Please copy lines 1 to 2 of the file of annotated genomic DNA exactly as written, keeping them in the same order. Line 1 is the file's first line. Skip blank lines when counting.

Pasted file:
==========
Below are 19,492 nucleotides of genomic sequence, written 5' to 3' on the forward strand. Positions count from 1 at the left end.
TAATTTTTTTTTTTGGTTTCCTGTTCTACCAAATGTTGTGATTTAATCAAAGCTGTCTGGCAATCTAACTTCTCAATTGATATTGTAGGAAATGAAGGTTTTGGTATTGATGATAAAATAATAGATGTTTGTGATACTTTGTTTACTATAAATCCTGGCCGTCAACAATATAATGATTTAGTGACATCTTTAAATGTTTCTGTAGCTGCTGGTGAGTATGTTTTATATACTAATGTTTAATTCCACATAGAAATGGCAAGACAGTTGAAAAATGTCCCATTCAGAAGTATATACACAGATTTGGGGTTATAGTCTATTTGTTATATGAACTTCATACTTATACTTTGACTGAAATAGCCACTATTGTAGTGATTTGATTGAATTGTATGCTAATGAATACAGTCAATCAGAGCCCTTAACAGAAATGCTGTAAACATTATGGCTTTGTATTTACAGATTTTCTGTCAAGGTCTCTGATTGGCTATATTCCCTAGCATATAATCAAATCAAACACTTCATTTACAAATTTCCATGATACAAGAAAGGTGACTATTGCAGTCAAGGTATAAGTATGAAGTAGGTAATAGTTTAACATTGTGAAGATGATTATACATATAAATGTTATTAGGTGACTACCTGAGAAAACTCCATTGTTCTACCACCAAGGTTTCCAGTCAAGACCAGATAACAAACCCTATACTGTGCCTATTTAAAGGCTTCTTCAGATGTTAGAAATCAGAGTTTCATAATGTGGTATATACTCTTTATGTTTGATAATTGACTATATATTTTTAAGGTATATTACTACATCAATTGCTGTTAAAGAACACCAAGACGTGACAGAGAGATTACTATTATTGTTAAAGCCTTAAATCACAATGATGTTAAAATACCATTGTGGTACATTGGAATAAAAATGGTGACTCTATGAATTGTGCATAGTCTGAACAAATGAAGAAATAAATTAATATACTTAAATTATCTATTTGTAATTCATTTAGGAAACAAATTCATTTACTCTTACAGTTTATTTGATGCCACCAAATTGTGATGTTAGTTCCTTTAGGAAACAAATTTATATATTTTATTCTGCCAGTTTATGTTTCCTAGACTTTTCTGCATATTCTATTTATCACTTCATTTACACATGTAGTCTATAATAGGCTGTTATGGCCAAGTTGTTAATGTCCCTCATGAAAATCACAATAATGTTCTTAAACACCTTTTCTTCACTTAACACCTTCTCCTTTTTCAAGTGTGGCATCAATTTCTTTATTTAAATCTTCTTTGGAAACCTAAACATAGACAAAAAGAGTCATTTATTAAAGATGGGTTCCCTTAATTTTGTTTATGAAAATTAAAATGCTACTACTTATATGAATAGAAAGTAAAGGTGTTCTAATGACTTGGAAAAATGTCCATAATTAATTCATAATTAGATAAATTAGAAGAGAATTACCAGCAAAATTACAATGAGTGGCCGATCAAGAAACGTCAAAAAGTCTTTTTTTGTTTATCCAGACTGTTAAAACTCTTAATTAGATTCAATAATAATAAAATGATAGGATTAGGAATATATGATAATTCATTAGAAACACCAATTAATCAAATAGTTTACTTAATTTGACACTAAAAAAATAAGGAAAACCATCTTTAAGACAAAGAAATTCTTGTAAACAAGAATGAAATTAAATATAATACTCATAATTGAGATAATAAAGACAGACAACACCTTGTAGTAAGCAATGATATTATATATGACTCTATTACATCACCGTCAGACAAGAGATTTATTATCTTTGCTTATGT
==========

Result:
Below are 19,492 nucleotides of genomic sequence, written 5' to 3' on the forward strand. Positions count from 1 at the left end.
TAATTTTTTTTTTTGGTTTCCTGTTCTACCAAATGTTGTGATTTAATCAAAGCTGTCTGGCAATCTAACTTCTCAATTGATATTGTAGGAAATGAAGGTTTTGGTATTGATGATAAAATAATAGATGTTTGTGATACTTTGTTTACTATAAATCCTGGCCGTCAACAATATAATGATTTAGTGACATCTTTAAATGTTTCTGTAGCTGCTGGTGAGTATGTTTTATATACTAATGTTTAATTCCACATAGAAATGGCAAGACAGTTGAAAAATGTCCCATTCAGAAGTATATACACAGATTTGGGGTTATAGTCTATTTGTTATATGAACTTCATACTTATACTTTGACTGAAATAGCCACTATTGTAGTGATTTGATTGAATTGTATGCTAATGAATACAGTCAATCAGAGCCCTTAACAGAAATGCTGTAAACATTATGGCTTTGTATTTACAGATTTTCTGTCAAGGTCTCTGATTGGCTATATTCCCTAGCATATAATCAAATCAAACACTTCATTTACAAATTTCCATGATACAAGAAAGGTGACTATTGCAGTCAAGGTATAAGTATGAAGTAGGTAATAGTTTAACATTGTGAAGATGATTATACATATAAATGTTATTAGGTGACTACCTGAGAAAACTCCATTGTTCTACCACCAAGGTTTCCAGTCAAGACCAGATAACAAACCCTATACTGTGCCTATTTAAAGGCTTCTTCAGATGTTAGAAATCAGAGTTTCATAATGTGGTATATACTCTTTATGTTTGATAATTGACTATATATTTTTAAGGTATATTACTACATCAATTGCTGTTAAAGAACACCAAGACGTGACAGAGAGATTACTATTATTGTTAAAGCCTTAAATCACAATGATGTTAAAATACCATTGTGGTACATTGGAATAAAAATGGTGACTCTATGAATTGTGCATAGTCTGAACAAATGAAGAAATAAATTAATATACTTAAATTATCTATTTGTAATTCATTTAGGAAACAAATTCATTTACTCTTACAGTTTATTTGATGCCACCAAATTGTGATGTTAGTTCCTTTAGGAAACAAATTTATATATTTTATTCTGCCAGTTTATGTTTCCTAGACTTTTCTGCATATTCTATTTATCACTTCATTTACACATGTAGTCTATAATAGGCTGTTATGGCCAAGTTGTTAATGTCCCTCATGAAAATCACAATAATGTTCTTAAACACCTTTTCTTCACTTAACACCTTCTCCTTTTTCAAGTGTGGCATCAATTTCTTTATTTAAATCTTCTTTGGAAACCTAAACATAGACAAAAAGAGTCATTTATTAAAGATGGGTTCCCTTAATTTTGTTTATGAAAATTAAAATGCTACTACTTATATGAATAGAAAGTAAAGGTGTTCTAATGACTTGGAAAAATGTCCATAATTAATTCATAATTAGATAAATTAGAAGAGAATTACCAGCAAAATTACAATGAGTGGCCGATCAAGAAACGTCAAAAAGTCTTTTTTTGTTTATCCAGACTGTTAAAACTCTTAATTAGATTCAATAATAATAAAATGATAGGATTAGGAATATATGATAATTCATTAGAAACACCAATTAATCAAATAGTTTACTTAATTTGACACTAAAAAAATAAGGAAAACCATCTTTAAGACAAAGAAATTCTTGTAAACAAGAATGAAATTAAATATAATACTCATAATTGAGATAATAAAGACAGACAACACCTTGTAGTAAGCAATGATATTATATATGACTCTATTACATCACCGTCAGACAAGAGATTTATTATCTTTGCTTATGT